Mexico: A Revolution in Art, 1910 – 1940

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Diego Rivera – ‘Dance in Tehuantepec’, 1928

Opening this week, at London’s prestigious Royal Academy of Art, this exhibition features art of the Mexican Revolution. The turmoil between 1910 and 1920 was a period of great political change in which the arts were placed centre stage. Often referred to as a cultural renaissance, artists were employed by the Ministry of Public Education on arts projects designed to promote the principles of the revolution. The show examines the intense thirty year period of artistic creativity that took place at the beginning of the twentieth century. This exhibition brings together work by Mexican artists at the forefront of the artistic movement including Diego Rivera, José Clemente Orozco and David Alfaro Siqueiros. Also on display will be work by international artists and intellectuals who were drawn to the country by its political aspirations and the opportunities afforded to artists. Among them were Marsden Hartley, Josef Albers, Edward Burra, Paul Strand, Henri Cartier-Bresson, Tina Modotti, Edward Weston, André Breton and Robert Capa. Mexico: A Revolution in Art, 1910 – 1940 reveals a dynamic and often turbulent cultural environment that included some seminal figures of the twentieth century, reflecting on their interaction with each other, all of whom were inspired by the same subject: Mexico.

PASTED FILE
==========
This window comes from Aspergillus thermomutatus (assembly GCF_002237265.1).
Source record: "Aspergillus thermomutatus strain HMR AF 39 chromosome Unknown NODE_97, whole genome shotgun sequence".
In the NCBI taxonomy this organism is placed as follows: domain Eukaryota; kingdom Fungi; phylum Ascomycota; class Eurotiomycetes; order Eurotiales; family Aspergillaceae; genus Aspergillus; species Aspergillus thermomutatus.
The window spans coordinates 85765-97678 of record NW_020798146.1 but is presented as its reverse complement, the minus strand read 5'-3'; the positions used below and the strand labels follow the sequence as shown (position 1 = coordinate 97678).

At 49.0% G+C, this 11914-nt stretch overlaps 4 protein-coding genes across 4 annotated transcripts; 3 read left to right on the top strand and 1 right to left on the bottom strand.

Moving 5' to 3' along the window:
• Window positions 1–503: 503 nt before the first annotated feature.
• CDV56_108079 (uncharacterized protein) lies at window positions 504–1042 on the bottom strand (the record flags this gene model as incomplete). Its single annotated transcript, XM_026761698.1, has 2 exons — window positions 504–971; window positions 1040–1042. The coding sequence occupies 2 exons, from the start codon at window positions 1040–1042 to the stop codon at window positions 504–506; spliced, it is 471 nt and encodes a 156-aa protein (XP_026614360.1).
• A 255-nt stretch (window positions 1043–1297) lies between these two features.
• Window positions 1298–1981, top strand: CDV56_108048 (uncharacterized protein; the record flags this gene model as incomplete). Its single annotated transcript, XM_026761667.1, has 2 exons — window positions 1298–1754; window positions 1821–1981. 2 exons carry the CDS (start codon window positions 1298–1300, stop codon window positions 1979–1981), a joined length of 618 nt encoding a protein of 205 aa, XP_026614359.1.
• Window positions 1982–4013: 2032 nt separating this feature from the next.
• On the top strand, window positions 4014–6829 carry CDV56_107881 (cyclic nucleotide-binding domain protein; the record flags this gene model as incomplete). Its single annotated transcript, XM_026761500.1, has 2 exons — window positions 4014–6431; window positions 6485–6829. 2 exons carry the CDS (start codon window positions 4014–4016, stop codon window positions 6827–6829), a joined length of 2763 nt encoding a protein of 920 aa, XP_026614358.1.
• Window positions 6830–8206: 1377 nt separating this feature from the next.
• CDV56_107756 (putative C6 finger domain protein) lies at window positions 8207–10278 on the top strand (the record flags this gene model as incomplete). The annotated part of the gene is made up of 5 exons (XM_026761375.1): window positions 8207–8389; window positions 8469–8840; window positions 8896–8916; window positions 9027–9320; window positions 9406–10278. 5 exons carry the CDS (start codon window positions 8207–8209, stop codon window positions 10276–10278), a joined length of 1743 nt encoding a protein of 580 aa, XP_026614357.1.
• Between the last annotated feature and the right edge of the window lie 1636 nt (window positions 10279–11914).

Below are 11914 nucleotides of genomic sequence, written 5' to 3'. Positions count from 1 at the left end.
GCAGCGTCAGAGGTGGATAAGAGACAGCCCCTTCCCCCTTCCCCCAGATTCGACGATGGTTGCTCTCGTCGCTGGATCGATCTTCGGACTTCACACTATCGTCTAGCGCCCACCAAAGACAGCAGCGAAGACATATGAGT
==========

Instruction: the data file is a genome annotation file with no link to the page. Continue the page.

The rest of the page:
RELATED: Interesting facts about Mexico you probably didn’t know

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